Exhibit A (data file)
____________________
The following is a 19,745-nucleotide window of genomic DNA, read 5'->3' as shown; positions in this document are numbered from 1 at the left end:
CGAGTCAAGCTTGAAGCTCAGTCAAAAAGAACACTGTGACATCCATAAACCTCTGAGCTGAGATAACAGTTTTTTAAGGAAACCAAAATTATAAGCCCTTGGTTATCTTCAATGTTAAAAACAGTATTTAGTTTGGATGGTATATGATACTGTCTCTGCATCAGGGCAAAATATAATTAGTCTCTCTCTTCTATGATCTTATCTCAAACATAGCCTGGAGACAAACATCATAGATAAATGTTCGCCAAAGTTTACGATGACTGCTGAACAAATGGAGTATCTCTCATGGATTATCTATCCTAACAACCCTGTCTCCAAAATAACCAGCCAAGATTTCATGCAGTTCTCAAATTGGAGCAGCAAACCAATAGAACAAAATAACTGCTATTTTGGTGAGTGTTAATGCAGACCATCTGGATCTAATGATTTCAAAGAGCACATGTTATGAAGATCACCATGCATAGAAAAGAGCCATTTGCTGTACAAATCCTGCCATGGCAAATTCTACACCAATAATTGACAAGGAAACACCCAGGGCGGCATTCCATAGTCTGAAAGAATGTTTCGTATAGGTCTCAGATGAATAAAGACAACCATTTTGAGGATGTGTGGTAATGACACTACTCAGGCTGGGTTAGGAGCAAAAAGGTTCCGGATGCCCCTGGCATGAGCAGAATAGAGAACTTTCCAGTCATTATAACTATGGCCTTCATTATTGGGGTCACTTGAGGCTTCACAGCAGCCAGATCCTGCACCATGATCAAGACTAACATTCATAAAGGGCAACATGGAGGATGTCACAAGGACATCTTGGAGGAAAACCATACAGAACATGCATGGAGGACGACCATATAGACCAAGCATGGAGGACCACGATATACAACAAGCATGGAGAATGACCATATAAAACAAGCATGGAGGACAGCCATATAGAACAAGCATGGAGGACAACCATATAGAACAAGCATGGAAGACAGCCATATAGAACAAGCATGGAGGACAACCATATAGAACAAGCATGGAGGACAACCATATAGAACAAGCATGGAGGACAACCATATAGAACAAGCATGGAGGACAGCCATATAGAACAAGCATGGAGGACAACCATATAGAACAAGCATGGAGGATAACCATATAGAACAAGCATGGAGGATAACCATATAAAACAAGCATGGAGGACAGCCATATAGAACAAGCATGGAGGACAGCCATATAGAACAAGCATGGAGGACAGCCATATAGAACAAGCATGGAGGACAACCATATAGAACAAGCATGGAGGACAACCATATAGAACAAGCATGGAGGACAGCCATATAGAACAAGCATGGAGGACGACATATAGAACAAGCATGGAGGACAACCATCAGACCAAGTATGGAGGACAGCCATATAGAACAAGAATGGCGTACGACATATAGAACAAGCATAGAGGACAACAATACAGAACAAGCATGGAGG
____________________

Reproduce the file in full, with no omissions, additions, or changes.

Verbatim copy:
The following is a 19,745-nucleotide window of genomic DNA, read 5'->3' as shown; positions in this document are numbered from 1 at the left end:
CGAGTCAAGCTTGAAGCTCAGTCAAAAAGAACACTGTGACATCCATAAACCTCTGAGCTGAGATAACAGTTTTTTAAGGAAACCAAAATTATAAGCCCTTGGTTATCTTCAATGTTAAAAACAGTATTTAGTTTGGATGGTATATGATACTGTCTCTGCATCAGGGCAAAATATAATTAGTCTCTCTCTTCTATGATCTTATCTCAAACATAGCCTGGAGACAAACATCATAGATAAATGTTCGCCAAAGTTTACGATGACTGCTGAACAAATGGAGTATCTCTCATGGATTATCTATCCTAACAACCCTGTCTCCAAAATAACCAGCCAAGATTTCATGCAGTTCTCAAATTGGAGCAGCAAACCAATAGAACAAAATAACTGCTATTTTGGTGAGTGTTAATGCAGACCATCTGGATCTAATGATTTCAAAGAGCACATGTTATGAAGATCACCATGCATAGAAAAGAGCCATTTGCTGTACAAATCCTGCCATGGCAAATTCTACACCAATAATTGACAAGGAAACACCCAGGGCGGCATTCCATAGTCTGAAAGAATGTTTCGTATAGGTCTCAGATGAATAAAGACAACCATTTTGAGGATGTGTGGTAATGACACTACTCAGGCTGGGTTAGGAGCAAAAAGGTTCCGGATGCCCCTGGCATGAGCAGAATAGAGAACTTTCCAGTCATTATAACTATGGCCTTCATTATTGGGGTCACTTGAGGCTTCACAGCAGCCAGATCCTGCACCATGATCAAGACTAACATTCATAAAGGGCAACATGGAGGATGTCACAAGGACATCTTGGAGGAAAACCATACAGAACATGCATGGAGGACGACCATATAGACCAAGCATGGAGGACCACGATATACAACAAGCATGGAGAATGACCATATAAAACAAGCATGGAGGACAGCCATATAGAACAAGCATGGAGGACAACCATATAGAACAAGCATGGAAGACAGCCATATAGAACAAGCATGGAGGACAACCATATAGAACAAGCATGGAGGACAACCATATAGAACAAGCATGGAGGACAACCATATAGAACAAGCATGGAGGACAGCCATATAGAACAAGCATGGAGGACAACCATATAGAACAAGCATGGAGGATAACCATATAGAACAAGCATGGAGGATAACCATATAAAACAAGCATGGAGGACAGCCATATAGAACAAGCATGGAGGACAGCCATATAGAACAAGCATGGAGGACAGCCATATAGAACAAGCATGGAGGACAACCATATAGAACAAGCATGGAGGACAACCATATAGAACAAGCATGGAGGACAGCCATATAGAACAAGCATGGAGGACGACATATAGAACAAGCATGGAGGACAACCATCAGACCAAGTATGGAGGACAGCCATATAGAACAAGAATGGCGTACGACATATAGAACAAGCATAGAGGACAACAATACAGAACAAGCATGGAGG